1. Field of the Invention
The present invention concerns an improved injectable formulation of the drug disulfiram, for use in the treatment of alcoholism.
2. Brief Description of the Prior Art
Disulfiram (DSF) is a drug widely used in the treatment of alcoholism. Anyone who consumes ethyl alcohol after pretreatment with DSF (taken orally) will experience the subjectively unpleasant Disulfiram-Ethanol Reaction (DER) characterized by nausea, palpitations, flushing, hyperventilation and hypotension. In theory, treatment of an alcoholic patient with DSF should discourage a relapse into impulsive drinking. In practice, DSF therapy often ends in failure when the patient stops taking the drug and resumes drinking after the effects have worn off. An alternative approach, parenteral therapy with subcutaneous implants of sterile DSF tablets has been widely practiced for many years but it is now clear that these implants are inactive placebos which can not elicit a true DER in alcoholic humans. Alcoholics implanted with DSF tablets do not experience a DER after drinking alcohol, nor do they drink significantly less alcohol than those implanted with an inactive placebo. These failures of therapy are probably due to subtherapeutic dosage as well as the poor bioavailability of DSF tablets in the subcutaneous milieu where they often become encapsulated by fibrotic tissue. The following references describe relevant prior art methods: Bergstrom et al., Lancet 1:49-50, 1982; Kline and Kingstone, Can Med Assoc. J. 116:1382-1383, 1977; Lewis et al., Can Psychiatr. Assoc J. 20:283-286, 1975.
Detoxification of an alcoholic induces a remission of the disease which may be followed by an acute relapse into abusive drinking at any time; treatment with an effective sustained-release formulation of DSF is likely to prolong the duration of the initial remission and lengthen the period between subsequent relapses.
The present invention relates to an effective injectable formulation of DSF wherein the drug is released in a sustained manner over a period of several weeks.
FIG. 1 illustrates the mean daily excretion of radiolabeled metabolites in urine and feces following subcutaneous implantation of the PLGA-disulfiram formulation.
FIG. 2 illustrates the mean daily excretion of radiolabeled metabolites in urine and feces following subcutaneous injection of disulfiram slurry.
FIG. 3 illustrates the excretion of acetaldehyde in breath following an injection of disulfiram slurry.
FIG. 4 illustrates the subjective effects following an ethanol challenge in humans injected with disulfiram slurry.
FIG. 5 illustrates ethanol concentrations in breath following an ethanol challenge in humans injected with disulfiram slurry.
FIG. 6 illustrates elevations in skin temperature following an ethanol challenge in humans injected with disulfiram slurry.
The present invention comprises a method of treating alcoholic subjects with injectable formulations of disulfiram (DSF). Oral DSF has been widely used for the treatment of alcoholism. It is now possible for the first time to treat alcoholics successfully with injected DSF, without requiring the subject to take a tablet every day, because the iniected DSF is released into the circulation in a steady fashion over a long period of time. An alcoholic thus treated would then respond to consumption of alcohol with a variety of unpleasant reactions, including flushing of the face, shortness of breath, dizziness, headaches and blurred vision, and would therefore be motivated to abstain from drinking.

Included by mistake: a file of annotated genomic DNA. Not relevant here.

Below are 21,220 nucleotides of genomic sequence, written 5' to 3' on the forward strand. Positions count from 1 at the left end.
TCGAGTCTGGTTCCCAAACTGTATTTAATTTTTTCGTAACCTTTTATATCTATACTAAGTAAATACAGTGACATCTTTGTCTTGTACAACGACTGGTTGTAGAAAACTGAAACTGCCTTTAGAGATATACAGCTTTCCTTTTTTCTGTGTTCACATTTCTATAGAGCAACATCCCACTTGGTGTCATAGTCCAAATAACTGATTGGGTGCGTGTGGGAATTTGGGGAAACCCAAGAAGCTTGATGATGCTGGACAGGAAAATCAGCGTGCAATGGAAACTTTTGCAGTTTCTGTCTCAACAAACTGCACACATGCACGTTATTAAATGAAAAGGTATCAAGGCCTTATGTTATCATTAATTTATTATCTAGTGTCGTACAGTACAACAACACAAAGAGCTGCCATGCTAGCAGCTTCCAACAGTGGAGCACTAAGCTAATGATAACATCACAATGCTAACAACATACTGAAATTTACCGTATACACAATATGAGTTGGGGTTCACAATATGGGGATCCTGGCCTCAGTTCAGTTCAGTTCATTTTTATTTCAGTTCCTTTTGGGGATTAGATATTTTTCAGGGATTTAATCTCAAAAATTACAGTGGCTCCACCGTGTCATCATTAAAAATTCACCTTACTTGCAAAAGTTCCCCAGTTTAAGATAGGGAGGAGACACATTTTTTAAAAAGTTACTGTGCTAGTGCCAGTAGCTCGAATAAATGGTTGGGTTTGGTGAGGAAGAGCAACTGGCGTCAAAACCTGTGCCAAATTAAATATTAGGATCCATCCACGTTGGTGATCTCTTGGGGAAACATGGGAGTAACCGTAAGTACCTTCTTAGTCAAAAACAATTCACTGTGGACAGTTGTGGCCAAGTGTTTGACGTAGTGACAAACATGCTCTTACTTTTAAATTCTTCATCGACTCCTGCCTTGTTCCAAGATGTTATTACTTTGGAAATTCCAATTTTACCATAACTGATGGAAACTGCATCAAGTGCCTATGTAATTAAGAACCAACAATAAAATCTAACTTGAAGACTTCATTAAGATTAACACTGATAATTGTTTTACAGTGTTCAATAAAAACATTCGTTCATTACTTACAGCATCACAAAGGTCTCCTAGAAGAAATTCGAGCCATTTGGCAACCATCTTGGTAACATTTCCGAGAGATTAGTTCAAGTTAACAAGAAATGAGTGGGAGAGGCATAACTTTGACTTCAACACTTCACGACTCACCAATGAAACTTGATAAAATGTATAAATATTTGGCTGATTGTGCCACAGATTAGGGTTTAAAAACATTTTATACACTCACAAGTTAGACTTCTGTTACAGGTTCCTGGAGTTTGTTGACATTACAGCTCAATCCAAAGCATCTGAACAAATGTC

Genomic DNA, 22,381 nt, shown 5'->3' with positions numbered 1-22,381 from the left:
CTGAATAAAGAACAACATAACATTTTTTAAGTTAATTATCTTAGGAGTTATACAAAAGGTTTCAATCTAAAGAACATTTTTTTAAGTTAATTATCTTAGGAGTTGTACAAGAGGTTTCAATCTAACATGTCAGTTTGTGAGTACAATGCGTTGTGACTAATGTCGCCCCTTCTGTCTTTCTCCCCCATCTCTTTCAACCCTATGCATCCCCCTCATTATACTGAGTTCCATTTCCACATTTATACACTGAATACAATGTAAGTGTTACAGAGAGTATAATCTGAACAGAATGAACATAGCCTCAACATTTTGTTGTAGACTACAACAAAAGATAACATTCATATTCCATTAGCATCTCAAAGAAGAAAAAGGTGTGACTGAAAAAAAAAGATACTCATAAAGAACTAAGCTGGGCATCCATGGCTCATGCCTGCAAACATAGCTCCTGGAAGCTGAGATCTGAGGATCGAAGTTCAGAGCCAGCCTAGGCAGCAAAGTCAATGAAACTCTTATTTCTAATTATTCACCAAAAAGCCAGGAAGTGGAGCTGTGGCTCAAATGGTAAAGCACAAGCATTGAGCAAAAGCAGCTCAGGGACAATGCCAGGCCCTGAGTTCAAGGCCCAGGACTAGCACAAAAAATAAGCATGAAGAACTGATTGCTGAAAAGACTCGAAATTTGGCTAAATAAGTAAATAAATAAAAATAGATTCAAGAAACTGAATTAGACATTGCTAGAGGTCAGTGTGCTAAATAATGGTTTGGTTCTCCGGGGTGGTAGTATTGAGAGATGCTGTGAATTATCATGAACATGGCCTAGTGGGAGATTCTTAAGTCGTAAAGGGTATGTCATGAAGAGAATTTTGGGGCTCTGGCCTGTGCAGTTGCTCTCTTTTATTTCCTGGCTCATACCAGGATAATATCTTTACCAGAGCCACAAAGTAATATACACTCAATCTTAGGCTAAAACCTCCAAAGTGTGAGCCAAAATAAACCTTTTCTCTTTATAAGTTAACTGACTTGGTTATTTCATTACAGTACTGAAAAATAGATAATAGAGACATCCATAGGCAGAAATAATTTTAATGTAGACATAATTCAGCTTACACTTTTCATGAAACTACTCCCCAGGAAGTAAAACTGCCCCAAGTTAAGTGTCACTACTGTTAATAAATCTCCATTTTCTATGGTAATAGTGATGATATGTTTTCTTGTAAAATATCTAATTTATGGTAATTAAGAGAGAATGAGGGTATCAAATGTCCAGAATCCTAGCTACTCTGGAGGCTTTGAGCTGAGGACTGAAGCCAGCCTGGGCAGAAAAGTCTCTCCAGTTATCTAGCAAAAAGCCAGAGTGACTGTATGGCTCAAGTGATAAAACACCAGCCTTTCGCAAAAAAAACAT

One injectable formulation comprises DSF and a biodegradable polymer. Another formulation comprises DSF in a slurry, suspended in normal saline. Both formulations may be sterilized by gamma irradiation. Both formulations are effective in animals. The formulation of DSF in a slurry, suspended in normal saline, is effective in human subjects.
The drug disulfiram (DSF) acts by inactivating aldehyde dehydrogenase, a heterogenous hepatic enzyme responsible for breaking down acetaldehyde produced by the oxidation of ethanol: ##STR1##
If alcohol is consumed after pre-treatment with DSF, acetaldehyde accumulates in the blood, causing a number of unpleasant symptoms such as flushing, palpitations, nausea and hyperventilation. DSF inactivates aldehyde dehydrogenase by irreversible disulfide interchange reactions with thiol groups, and also inhibits dopamine beta hydroxylase, resulting in reduced vasomotor tone and postural hypotension. The typical response to pre-treatment with DSF starts within five to ten minutes of consuming alcohol, ends within 30 minutes, and is followed by a period of sleep and complete recovery. See for example, Lundwall et al., J. Nerv. Ment. Dis. 1971, 158:381-394.
DSF is difficult to prepare in a bioavailable parenteral formulation since it is poorly soluble in water. The present invention describes two parenteral preparations of DSF that exhibit effective bioavailability of the drug, with sustained-release properties over a period of time.